Of today's current crop of stars, he does rate Adele and Beyonce: "Beyonce is probably the most professional, creative and honorable person working out there today," he enthuses. "It's never about ego (with her), it's about achieving perfection."

Bono, too, comes in for praise. Although he and Weisner have never worked directly together, the U2 frontman has been involved in some of his live events down the years. "You just have certain people who have a gift," he says. "But really, you can count on two fingers the greats who are timeless."

Weisner's career has come full-circle by now; he is working on a jazz project with Jackson's one-time producer Quincy Jones, as well as putting together a gospel event, which he hopes to stage in Israel next spring.

He regularly returns to the venue that was his "second home" as a teenager and produces the Apollo Theatre's spring gala with a roll-call of big soul/jazz names.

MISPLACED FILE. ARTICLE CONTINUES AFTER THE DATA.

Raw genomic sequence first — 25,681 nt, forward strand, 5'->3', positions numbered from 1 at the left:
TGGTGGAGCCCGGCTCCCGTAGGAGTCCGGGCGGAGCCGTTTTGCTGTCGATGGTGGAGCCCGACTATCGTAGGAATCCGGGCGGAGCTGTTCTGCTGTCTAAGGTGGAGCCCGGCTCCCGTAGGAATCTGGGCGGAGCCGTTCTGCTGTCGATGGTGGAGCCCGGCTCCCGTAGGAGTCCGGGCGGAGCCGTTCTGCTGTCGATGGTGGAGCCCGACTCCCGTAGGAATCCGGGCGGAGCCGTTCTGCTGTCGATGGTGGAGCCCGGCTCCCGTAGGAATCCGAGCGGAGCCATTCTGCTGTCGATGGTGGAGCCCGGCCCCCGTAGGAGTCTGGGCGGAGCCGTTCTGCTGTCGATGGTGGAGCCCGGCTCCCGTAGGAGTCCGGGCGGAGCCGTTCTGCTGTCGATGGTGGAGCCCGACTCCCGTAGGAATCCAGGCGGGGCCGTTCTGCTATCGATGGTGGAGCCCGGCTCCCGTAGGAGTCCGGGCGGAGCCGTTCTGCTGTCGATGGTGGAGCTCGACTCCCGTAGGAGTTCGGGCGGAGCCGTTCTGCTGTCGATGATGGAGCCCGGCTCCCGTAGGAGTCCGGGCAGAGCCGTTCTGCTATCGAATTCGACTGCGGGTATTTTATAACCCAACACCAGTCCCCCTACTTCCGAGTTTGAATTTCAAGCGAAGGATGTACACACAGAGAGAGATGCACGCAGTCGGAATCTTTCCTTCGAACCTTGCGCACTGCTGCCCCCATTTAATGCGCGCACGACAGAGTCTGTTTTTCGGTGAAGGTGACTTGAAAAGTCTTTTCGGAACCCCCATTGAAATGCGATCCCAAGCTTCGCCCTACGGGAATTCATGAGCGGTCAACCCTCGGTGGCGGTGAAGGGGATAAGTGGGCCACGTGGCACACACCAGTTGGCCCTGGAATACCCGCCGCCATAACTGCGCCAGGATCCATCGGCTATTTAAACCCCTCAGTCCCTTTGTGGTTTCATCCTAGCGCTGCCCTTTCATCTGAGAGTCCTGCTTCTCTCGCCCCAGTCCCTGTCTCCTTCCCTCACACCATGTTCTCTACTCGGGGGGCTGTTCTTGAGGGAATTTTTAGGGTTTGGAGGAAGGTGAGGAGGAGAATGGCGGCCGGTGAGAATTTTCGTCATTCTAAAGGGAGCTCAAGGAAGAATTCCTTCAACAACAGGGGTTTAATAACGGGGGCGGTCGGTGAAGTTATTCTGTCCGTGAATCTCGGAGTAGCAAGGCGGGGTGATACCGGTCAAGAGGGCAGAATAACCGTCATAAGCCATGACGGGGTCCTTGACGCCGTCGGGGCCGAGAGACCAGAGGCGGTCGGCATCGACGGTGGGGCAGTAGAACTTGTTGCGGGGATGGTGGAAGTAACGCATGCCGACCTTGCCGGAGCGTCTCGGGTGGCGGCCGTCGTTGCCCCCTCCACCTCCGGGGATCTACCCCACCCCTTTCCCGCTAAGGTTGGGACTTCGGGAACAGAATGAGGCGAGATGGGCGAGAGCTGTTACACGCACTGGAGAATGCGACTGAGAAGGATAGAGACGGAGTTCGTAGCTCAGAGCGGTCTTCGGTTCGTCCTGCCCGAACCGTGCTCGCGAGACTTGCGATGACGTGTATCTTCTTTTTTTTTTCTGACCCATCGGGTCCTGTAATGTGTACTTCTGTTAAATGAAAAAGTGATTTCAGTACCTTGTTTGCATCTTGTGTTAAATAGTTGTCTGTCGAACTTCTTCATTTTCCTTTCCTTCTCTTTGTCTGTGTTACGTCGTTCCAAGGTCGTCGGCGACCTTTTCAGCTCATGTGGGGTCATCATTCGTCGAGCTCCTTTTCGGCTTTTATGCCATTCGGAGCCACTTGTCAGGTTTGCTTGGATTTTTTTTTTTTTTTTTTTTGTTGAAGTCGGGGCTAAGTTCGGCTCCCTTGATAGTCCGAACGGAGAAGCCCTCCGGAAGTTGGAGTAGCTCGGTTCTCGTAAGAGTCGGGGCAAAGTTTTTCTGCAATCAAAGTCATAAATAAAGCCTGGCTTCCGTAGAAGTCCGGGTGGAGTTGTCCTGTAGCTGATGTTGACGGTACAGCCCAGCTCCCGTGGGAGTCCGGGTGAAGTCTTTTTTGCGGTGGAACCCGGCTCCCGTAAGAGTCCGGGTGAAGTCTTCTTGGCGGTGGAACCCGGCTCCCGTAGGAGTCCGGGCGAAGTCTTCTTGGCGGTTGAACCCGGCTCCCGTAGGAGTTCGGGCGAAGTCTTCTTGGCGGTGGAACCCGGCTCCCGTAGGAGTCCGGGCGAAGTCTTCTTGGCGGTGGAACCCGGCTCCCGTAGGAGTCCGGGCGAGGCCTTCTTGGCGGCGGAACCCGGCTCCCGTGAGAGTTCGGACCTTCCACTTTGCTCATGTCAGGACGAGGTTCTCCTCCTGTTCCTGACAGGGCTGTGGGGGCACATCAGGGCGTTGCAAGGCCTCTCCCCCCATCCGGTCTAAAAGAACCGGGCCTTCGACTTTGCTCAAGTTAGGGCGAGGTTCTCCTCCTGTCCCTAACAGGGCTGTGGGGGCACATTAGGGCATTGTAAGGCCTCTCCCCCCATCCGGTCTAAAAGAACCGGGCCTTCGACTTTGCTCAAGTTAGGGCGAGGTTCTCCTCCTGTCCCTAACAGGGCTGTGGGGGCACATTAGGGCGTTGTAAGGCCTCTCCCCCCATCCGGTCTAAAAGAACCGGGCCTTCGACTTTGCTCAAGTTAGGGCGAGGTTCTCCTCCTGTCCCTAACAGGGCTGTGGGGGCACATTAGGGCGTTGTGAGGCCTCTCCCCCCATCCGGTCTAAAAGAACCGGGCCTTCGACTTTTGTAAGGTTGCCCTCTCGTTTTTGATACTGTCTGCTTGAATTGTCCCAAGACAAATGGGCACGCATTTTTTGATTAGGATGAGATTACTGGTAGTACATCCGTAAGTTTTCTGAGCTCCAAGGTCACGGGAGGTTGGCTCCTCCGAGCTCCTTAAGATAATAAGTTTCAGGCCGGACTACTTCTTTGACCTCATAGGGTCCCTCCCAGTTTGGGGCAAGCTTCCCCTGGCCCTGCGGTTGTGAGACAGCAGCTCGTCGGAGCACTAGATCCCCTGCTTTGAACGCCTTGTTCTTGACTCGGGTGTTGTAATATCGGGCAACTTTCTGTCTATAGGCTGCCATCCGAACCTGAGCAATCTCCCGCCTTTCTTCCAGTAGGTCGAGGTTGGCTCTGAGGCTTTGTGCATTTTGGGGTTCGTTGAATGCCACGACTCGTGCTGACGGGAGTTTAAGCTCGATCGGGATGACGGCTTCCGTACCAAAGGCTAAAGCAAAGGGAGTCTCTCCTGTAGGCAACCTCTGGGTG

"The trick is to stay away from the a**holes," he surmises. "I'm sure I'll get around to retiring one day - I'll get up and say, 'enough' - probably once I've lost my sense of humour about it all.

"But for now, there are certain people I want to work with, but there are some people I won't work with. Life is too short.

"If I do a TV show, for example, and people ask can you check the availability of Aretha (Franklin) or Mariah Carey... let's just say I make sure they're not available. There's too much drama there."

Shooting from hip has evidently served Weisner well in five decades in the business and in committing it all to print, he has provided the rest of us with a rollicking record of the cruel money trench, too.

"I have no problem expressing myself," he says, as if to state the obvious. "No-one can ever say about me: 'What's that guy really thinking?' Being upfront can sometimes come back to haunt you, but hey, that's life."

Listen Out Loud: Music Managing McCartney, Madonna and Michael Jackson is available now

Irish Independent